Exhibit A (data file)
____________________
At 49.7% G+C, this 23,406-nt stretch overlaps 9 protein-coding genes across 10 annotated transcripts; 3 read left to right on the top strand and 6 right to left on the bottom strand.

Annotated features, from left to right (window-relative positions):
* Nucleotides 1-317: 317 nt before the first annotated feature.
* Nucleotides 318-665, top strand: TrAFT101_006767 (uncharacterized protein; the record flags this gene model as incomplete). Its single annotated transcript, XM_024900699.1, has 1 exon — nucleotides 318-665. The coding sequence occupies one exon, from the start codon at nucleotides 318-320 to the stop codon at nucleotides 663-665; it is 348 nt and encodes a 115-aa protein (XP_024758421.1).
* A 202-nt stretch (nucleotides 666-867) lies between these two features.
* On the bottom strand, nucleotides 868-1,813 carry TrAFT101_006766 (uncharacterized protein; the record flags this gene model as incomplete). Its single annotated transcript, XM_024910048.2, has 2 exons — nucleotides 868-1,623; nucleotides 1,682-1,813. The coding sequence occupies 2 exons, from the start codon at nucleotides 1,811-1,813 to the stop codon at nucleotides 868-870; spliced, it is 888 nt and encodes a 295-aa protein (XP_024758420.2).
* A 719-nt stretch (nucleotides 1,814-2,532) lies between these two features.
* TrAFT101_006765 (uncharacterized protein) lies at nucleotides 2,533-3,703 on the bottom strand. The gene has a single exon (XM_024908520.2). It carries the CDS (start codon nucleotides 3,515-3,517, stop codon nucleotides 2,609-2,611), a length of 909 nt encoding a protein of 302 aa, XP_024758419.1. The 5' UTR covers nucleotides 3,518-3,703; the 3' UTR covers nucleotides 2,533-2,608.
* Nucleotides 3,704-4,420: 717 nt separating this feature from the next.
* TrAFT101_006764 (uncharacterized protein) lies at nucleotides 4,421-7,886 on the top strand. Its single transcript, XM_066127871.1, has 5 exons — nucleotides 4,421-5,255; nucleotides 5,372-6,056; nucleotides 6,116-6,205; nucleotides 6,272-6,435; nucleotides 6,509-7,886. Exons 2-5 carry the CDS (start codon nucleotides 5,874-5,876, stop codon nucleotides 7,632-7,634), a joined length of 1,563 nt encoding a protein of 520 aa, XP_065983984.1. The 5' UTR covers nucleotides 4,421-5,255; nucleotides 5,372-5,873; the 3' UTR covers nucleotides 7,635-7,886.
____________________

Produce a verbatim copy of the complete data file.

At 49.7% G+C, this 23,406-nt stretch overlaps 9 protein-coding genes across 10 annotated transcripts; 3 read left to right on the top strand and 6 right to left on the bottom strand.

Annotated features, from left to right (window-relative positions):
* Nucleotides 1-317: 317 nt before the first annotated feature.
* Nucleotides 318-665, top strand: TrAFT101_006767 (uncharacterized protein; the record flags this gene model as incomplete). Its single annotated transcript, XM_024900699.1, has 1 exon — nucleotides 318-665. The coding sequence occupies one exon, from the start codon at nucleotides 318-320 to the stop codon at nucleotides 663-665; it is 348 nt and encodes a 115-aa protein (XP_024758421.1).
* A 202-nt stretch (nucleotides 666-867) lies between these two features.
* On the bottom strand, nucleotides 868-1,813 carry TrAFT101_006766 (uncharacterized protein; the record flags this gene model as incomplete). Its single annotated transcript, XM_024910048.2, has 2 exons — nucleotides 868-1,623; nucleotides 1,682-1,813. The coding sequence occupies 2 exons, from the start codon at nucleotides 1,811-1,813 to the stop codon at nucleotides 868-870; spliced, it is 888 nt and encodes a 295-aa protein (XP_024758420.2).
* A 719-nt stretch (nucleotides 1,814-2,532) lies between these two features.
* TrAFT101_006765 (uncharacterized protein) lies at nucleotides 2,533-3,703 on the bottom strand. The gene has a single exon (XM_024908520.2). It carries the CDS (start codon nucleotides 3,515-3,517, stop codon nucleotides 2,609-2,611), a length of 909 nt encoding a protein of 302 aa, XP_024758419.1. The 5' UTR covers nucleotides 3,518-3,703; the 3' UTR covers nucleotides 2,533-2,608.
* Nucleotides 3,704-4,420: 717 nt separating this feature from the next.
* TrAFT101_006764 (uncharacterized protein) lies at nucleotides 4,421-7,886 on the top strand. Its single transcript, XM_066127871.1, has 5 exons — nucleotides 4,421-5,255; nucleotides 5,372-6,056; nucleotides 6,116-6,205; nucleotides 6,272-6,435; nucleotides 6,509-7,886. Exons 2-5 carry the CDS (start codon nucleotides 5,874-5,876, stop codon nucleotides 7,632-7,634), a joined length of 1,563 nt encoding a protein of 520 aa, XP_065983984.1. The 5' UTR covers nucleotides 4,421-5,255; nucleotides 5,372-5,873; the 3' UTR covers nucleotides 7,635-7,886.